Every year, it seems there are certain stocks or ADRs for that matter, which are favorites among investors and always overcome profit-taking to trade higher.
Move to the next calendar year however, and all bets are off.
Despite record earnings for Toyota (NYSE:TM) (JP: 7203), expectations were high, perhaps too high, which has caused its shares to come under additional selling pressure. A report from the Japanese business press suggests its high buy-margin ratio is also impacting its share price and could weigh it down further.
However, a separate report says analysts, especially those with the most accurate ratings, are not expected to make any major revisions to Toyota's ratings/targets. I'm not sure this makes sense, unless they think Toyota's estimates are conservative -- note it appears a few analysts have issued reports on Toyota and from what I've gathered they have been slight adjustments up/down in target share price.
That said, generally speaking, given the difficult operating environments in both their home market and in the U.S., Japanese auto stocks have lost their luster (especially for overseas investors), at least at this point in '07.
Next, forex is a double-edged sword, as I've said in the past. Toyota, based on the underlying strength of its financials (as is the case for other Japanese exporters) is considered a buy when the yen trades at 120 against the dollar and at record lows against the euro, as it is now.
Still, forex represents a sometimes forgotten risk for American investors, because the weak yen hurts ADR prices. On the contrary, with all the talk about a potential unwinding of the yen carry trade, this would in fact help ADRs, or at least buffer some of the selling pressure ordinary shares would seemingly face in Tokyo.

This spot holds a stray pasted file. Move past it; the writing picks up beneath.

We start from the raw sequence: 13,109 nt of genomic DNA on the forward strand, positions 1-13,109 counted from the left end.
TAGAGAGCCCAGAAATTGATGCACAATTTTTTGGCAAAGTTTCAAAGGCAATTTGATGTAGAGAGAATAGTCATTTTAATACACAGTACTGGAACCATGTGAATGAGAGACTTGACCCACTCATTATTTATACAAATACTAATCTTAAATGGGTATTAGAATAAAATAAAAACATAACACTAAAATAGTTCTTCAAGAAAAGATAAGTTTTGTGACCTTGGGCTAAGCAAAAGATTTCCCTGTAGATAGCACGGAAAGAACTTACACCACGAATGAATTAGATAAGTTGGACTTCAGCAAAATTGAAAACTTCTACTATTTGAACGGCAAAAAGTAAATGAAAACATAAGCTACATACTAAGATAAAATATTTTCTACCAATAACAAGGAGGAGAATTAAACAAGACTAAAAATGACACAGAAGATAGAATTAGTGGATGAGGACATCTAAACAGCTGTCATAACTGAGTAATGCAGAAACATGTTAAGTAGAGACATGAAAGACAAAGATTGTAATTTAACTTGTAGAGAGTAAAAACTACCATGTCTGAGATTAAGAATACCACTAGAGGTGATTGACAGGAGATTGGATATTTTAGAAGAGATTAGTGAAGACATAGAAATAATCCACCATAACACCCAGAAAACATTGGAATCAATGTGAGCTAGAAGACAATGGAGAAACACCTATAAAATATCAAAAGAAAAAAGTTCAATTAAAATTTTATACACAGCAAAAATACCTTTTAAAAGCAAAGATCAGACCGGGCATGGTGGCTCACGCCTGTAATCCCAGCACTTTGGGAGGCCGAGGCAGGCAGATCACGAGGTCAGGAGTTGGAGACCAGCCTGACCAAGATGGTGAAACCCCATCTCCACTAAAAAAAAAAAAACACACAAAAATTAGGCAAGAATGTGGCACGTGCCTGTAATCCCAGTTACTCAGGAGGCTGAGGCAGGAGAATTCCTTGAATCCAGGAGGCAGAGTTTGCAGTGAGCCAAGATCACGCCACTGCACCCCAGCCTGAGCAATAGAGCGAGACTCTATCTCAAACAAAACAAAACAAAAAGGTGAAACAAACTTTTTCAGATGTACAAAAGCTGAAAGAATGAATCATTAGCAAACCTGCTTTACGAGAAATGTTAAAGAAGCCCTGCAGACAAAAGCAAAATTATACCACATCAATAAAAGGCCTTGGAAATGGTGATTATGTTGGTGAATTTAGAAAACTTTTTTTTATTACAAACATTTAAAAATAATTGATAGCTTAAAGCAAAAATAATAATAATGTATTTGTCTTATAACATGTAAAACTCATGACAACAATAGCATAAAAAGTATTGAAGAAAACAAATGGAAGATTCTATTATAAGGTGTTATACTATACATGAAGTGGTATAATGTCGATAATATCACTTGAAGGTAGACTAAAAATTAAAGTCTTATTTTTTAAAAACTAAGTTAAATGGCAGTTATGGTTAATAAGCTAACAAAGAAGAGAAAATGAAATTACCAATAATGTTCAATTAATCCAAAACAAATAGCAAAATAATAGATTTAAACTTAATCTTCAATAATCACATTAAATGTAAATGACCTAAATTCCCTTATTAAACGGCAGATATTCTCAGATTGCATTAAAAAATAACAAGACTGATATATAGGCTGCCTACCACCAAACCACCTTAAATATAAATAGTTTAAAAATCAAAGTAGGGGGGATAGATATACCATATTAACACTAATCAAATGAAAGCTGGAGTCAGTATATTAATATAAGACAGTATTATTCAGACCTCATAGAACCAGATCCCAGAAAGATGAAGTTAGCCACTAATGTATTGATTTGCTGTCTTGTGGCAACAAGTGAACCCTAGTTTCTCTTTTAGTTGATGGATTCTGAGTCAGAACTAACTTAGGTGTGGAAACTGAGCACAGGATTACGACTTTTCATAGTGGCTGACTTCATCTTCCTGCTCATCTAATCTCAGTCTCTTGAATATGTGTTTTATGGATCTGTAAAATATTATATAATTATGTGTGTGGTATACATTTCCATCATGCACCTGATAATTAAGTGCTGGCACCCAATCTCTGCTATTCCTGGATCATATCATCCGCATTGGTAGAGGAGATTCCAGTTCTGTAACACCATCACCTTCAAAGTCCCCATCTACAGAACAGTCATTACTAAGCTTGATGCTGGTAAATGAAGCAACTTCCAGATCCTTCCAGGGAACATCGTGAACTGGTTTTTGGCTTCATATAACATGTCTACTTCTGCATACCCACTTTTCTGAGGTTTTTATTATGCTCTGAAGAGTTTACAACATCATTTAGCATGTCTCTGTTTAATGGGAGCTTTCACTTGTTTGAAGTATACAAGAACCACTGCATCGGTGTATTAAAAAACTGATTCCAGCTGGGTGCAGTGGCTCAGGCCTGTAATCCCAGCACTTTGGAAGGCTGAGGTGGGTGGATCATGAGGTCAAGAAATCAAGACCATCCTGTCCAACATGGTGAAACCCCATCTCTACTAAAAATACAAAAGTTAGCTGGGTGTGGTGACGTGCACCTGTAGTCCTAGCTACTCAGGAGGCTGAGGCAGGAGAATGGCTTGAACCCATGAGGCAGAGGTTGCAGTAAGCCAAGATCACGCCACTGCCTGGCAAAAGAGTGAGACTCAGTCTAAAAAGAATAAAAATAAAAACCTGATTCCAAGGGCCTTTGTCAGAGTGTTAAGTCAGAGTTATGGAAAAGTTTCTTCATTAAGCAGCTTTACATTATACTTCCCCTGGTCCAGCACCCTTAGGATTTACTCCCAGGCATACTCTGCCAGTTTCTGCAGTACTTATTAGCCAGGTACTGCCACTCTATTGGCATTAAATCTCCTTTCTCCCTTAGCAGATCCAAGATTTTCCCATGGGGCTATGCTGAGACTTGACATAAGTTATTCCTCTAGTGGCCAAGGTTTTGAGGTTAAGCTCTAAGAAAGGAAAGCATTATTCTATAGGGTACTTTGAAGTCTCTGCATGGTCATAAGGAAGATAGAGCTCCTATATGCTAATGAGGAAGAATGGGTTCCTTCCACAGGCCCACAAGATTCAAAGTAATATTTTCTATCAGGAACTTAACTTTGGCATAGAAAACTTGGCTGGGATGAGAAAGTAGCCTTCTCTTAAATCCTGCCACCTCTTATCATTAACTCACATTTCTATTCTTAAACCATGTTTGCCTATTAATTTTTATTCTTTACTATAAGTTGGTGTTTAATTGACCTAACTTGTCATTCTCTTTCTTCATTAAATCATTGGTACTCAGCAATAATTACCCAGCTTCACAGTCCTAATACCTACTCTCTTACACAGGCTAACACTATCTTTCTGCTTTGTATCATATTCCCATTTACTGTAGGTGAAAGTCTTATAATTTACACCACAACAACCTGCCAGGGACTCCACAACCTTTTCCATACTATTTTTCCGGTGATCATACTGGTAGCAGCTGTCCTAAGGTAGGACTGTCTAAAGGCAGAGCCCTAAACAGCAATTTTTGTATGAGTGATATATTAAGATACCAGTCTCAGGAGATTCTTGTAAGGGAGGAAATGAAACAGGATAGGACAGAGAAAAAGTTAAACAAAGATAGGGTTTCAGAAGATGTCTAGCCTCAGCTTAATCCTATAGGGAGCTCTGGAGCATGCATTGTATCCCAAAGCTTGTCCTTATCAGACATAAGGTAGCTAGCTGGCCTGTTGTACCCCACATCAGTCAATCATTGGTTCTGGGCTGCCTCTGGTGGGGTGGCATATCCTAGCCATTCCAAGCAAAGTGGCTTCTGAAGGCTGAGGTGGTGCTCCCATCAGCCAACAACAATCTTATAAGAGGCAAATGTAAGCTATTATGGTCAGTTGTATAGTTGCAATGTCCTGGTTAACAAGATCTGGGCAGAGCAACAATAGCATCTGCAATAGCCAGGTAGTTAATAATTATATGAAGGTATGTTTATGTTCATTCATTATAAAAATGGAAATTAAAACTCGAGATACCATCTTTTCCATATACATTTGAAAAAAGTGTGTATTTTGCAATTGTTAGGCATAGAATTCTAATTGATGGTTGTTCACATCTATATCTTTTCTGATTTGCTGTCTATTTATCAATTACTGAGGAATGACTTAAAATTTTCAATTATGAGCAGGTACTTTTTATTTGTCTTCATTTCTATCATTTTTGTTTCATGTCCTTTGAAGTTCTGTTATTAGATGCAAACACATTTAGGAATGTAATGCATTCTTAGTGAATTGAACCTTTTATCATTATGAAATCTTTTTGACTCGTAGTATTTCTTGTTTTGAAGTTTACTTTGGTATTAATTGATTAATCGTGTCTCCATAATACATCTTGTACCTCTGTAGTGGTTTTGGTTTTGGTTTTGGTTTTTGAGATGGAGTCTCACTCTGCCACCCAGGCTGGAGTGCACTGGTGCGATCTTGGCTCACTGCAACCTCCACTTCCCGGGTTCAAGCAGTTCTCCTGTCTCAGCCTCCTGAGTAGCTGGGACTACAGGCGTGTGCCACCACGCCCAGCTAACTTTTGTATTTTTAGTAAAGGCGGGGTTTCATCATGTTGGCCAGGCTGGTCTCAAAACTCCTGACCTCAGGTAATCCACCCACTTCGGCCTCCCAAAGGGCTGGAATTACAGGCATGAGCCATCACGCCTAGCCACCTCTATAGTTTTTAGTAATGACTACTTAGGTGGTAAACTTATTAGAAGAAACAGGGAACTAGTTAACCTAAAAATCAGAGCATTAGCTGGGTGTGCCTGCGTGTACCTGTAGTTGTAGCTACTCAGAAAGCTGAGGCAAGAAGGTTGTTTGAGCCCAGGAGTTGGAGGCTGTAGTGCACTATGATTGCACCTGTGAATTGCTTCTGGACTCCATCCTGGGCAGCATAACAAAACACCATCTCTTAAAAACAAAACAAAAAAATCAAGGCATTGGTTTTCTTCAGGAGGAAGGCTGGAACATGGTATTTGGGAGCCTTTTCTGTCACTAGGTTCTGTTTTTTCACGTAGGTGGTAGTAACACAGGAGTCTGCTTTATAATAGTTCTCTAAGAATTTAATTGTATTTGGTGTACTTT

As I've said in previous posts, I think the yen carry trade lives on. The spreads and liquidity are too good for the big time players (and desperate housewives, Japanese that is, seeking yield because savings deposit rates are so low) for it to end abruptly, regardless of warnings from governments.
It's unclear how much lower Toyota or other Japanese auto stocks will trade. What is clear is Toyota looks pretty attractive to Japanese investors at 13.7x forward earnings and with a yield of 1.7%, competitive against Japanese government bond yields.
Honda's (NYSE:HMC) ordinary shares (JP: 7267) trade at 12.8x forward earnings with a yield of 1.66% or 1.7% if you round up.
Nissan (OTCPK:NSANY) (JP: 7201) trades at 10.5x forward earnings with the best yield of all at 2.77%. There's a reason for Nissan's lower valuation, as it has been struggling with a lack of new models and weak year-over-year sales comparisons.
In closing and to answer the question in the title of this post, it seems to me the safest and most lucrative buys are:
- (1) Toyota, based on a number of factors including its valuation, yield, recent pull-back, and broad ownership, the largest market capitalization in Japan and thus, the largest representation in domestic and overseas investment funds (ex. iShares MSCI Japan Index ETF (NYSEARCA:EWJ)) -- note its size is currently hurting it as some investors can't take the pain and are closing margin positions; positive risk/reward profile at current levels
(2) Nissan, because of its yield, seemingly cannot trade much lower. Also, as it rolls out new models and improves its sales, it should be able to beat estimates, resulting in a higher share price.
While these could be trades, it is also advantageous in my opinion, for longer-term investors to look for buy-on-dip opportunities. This year's correction has been more painful than last year's, but those that held on -- with the exception of Nissan -- were rewarded with higher share prices late into '06 (early '07).
Based on Thursday's close in Tokyo, I calculate ADR equivalent closing prices (using an exchange rate of 120.35 against the US$) as follows:
- Toyota: $117.49
Honda at $33.57
Nissan at $20.37
Toyota (TM), Honda (HMC), Nissan (OTCPK:NSANY) 1-yr chart:
Toyota (TM), Honda (HMC), Nissan (OTCPK:NSANY) 3-yr chart:
Disclosure: The author does not own shares of any companies mentioned in this article.